We have the Honour to congratulate you, on the Signature of the preliminary Treaty of Peace, between his Britannic Majesty and the United States of America, to be inserted in the definitive Treaty, when France and Britain Shall have agreed upon their Terms. The Articles, of which We do ourselves the honour to inclose you a Copy, were compleated, on the thirtieth of last Month. To Us, at this...
We have the honour to congratulate Congress on the Signature of the Preliminaries of a Peace between the Crown of Great Britain & the United States of America, to be inserted in a definitive Treaty so soon as the Terms between the Crowns of France & Great Britain shall be agreed on. A Copy of the Articles is here inclosed, and we cannot but flatter ourselves; that they will appear to Congress...
M r. Fitzherbert has just been with me. He will give passports for american merchantmen, on our doing the like for british ones. He informed me that Doct r. Franklin is preparing a number of these Passports, in his own name. As this Business appears to both of us to appertain rather to the american Commissioners for peace, than to the residentiary minister at this or any other Court; would it...
We John Adams, Benjamin Franklin and John Jay, three of the Ministers Plenipotentiary of the United States of America for making Peace with Great Britain. To all Captains or Commanders of Ships of War, Privateers or armed Vessels belonging to the said States, or to either of them, or to any of the Citizens of the same—And to all others whom these Presents may concern send Greeting. Whereas...
We have rec d. the Letter w h you did us the Honor to write on the 18 th. Inst, together with the Passports mentioned in it. His britannic Majesty’s Proclamation of the 14 th. Instant has our entire approbation, and we have the honor of transmitting to you, herewith enclosed, a Declaration perfectly correspondent with it. It appears to us important to both Countries that a System be speedily...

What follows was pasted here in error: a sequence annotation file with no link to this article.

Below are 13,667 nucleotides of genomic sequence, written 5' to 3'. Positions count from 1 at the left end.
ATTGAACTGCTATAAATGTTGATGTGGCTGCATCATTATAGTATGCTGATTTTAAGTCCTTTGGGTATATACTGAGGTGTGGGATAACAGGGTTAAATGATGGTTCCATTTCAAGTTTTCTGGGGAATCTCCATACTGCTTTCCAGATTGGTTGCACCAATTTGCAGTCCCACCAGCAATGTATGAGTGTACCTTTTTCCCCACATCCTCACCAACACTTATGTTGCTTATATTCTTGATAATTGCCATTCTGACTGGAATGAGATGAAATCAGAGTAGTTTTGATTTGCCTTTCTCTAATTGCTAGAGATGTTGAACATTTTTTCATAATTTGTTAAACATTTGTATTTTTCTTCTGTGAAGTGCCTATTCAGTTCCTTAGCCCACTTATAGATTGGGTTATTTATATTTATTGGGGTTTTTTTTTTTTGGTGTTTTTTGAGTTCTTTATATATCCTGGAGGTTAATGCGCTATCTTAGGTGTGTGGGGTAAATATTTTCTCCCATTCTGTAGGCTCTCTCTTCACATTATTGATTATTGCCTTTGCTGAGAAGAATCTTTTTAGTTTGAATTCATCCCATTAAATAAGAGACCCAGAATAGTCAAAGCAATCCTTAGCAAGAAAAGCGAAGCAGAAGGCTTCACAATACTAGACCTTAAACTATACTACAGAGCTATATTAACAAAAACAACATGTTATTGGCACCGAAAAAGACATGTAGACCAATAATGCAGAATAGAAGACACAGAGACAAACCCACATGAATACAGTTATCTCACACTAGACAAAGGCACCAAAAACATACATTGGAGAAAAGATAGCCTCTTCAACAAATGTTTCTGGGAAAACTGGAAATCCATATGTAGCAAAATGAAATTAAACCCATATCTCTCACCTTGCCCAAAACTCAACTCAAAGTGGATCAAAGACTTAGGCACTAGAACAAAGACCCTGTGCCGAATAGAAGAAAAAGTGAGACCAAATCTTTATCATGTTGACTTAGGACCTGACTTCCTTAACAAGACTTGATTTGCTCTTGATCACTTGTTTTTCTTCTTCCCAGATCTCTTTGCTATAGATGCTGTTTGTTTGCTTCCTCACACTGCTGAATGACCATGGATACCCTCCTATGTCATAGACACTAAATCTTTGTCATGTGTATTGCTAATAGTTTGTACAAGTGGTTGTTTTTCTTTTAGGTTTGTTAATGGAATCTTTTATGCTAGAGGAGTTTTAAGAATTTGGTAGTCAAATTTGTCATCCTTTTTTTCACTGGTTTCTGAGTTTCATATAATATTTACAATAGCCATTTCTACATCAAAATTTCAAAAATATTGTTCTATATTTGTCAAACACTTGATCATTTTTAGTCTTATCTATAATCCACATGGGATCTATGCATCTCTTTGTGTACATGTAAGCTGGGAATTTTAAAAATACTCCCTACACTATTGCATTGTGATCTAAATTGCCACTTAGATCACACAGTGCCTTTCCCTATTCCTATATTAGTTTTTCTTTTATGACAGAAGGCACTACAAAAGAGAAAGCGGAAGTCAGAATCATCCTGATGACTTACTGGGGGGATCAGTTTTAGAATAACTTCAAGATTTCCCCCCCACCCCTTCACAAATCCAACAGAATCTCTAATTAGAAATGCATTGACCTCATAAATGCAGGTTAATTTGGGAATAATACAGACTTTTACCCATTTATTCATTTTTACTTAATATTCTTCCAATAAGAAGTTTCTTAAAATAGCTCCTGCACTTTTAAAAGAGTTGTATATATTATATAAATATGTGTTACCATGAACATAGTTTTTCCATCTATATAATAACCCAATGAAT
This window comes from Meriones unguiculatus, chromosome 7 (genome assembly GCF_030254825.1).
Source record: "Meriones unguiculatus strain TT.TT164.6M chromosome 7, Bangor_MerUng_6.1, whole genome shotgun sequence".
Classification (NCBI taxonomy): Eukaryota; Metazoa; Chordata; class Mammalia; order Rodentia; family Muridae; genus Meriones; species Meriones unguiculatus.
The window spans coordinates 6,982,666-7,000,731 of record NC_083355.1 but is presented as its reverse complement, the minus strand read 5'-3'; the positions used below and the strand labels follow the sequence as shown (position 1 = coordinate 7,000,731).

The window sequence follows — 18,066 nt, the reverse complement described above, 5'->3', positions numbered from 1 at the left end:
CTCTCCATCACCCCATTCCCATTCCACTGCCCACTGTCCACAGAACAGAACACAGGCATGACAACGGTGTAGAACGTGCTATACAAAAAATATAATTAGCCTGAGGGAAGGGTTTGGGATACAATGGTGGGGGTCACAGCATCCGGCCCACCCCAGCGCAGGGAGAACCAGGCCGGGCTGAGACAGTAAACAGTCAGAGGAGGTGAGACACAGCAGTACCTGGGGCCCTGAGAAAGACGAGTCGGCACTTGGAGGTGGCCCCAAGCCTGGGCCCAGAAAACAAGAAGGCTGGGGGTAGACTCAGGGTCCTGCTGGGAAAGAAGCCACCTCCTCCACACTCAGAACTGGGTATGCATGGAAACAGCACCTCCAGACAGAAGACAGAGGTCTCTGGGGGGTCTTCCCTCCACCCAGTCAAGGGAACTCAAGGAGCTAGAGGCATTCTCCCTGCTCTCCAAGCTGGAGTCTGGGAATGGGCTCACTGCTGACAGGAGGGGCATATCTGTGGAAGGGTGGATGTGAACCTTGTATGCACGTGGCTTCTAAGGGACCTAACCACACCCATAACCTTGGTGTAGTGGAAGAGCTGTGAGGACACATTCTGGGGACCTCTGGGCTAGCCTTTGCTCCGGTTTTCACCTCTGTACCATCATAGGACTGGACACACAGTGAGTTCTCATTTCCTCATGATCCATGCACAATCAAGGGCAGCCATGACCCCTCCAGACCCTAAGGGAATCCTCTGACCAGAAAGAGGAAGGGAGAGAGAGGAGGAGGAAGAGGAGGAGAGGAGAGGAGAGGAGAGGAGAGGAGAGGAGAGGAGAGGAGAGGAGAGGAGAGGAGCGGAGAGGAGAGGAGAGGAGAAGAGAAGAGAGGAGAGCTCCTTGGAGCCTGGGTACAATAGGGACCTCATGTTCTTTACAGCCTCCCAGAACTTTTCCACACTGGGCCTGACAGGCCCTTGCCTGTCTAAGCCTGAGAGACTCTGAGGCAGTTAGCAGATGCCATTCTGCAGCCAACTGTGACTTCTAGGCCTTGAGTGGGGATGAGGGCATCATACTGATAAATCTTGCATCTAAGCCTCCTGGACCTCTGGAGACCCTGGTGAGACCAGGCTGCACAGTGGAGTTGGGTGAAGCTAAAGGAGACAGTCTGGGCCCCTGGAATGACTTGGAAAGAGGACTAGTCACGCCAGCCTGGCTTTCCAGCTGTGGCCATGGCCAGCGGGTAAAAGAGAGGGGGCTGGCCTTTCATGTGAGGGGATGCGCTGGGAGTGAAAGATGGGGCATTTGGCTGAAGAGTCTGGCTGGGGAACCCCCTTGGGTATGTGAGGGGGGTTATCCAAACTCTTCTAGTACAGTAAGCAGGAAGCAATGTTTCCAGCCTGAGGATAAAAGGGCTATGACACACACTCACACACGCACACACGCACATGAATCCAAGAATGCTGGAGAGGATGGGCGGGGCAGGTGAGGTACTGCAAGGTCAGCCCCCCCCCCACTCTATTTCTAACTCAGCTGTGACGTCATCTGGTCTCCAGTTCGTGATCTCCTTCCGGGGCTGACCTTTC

By the Ministers Plenipotentiary of the United States of America for making Peace with Great Britain A Declaration of the Cessation of Arms, as well by Sea, as Land, agreed upon between His Majesty the King of Great Britain and the United States of America Whereas Preliminary Articles, were Signed, at Paris, on the thirtieth Day of November last, between the Plenipotentiaries of his Said...
on calling this Moment for my Man Manuel to comb me I am told he is gone to shew my Nephew the Fair— I fear they will have so many fine Things & Raree shows to see and admire, that my Head will remain in statu quo ’till afternoon, & consequently our intended Visit to C t. Sarsfield be postponed. Thus does Tyrant Custom sometimes hold us by a Hair , and thus do ridiculous Fashions make us...
Articles agreed upon by and between David Hartley Esquire, Minister Plenipotentiary of his Britannic Majesty for &c in behalf of his Said Majesty on the one Part, and J.A. B.F. J.J. and H.L, Ministers Plenipotentiary of the United States of America for treating of Peace with the Minister Plenipotentiary of his Said Majesty, on their behalf, on the other Part, in Addition to those Articles...
Article. Whereas Provisional Articles, were agreed upon by and between the Crown of Great Britain on one side and the United states of America on the other on the 30 of November 1782, to be inserted in, and to constitute the Treaty of Peace proposed to be concluded between the Crown of Great Britain and the Said United states of America, but which Treaty was not to be concluded, untill Terms...
Whereas, by the 6 th. Article of the Provisional Treaty of the 30 th of November 1782, it was agreed in these Words vizt “That there Shall be no future Confiscations made, nor any Prosecutions commenced, against any Person or Persons, for, or by Reason of, the Part which he or they may have taken in the present War, and that no Person Shall on that Account, Suffer any future Loss or Damage,...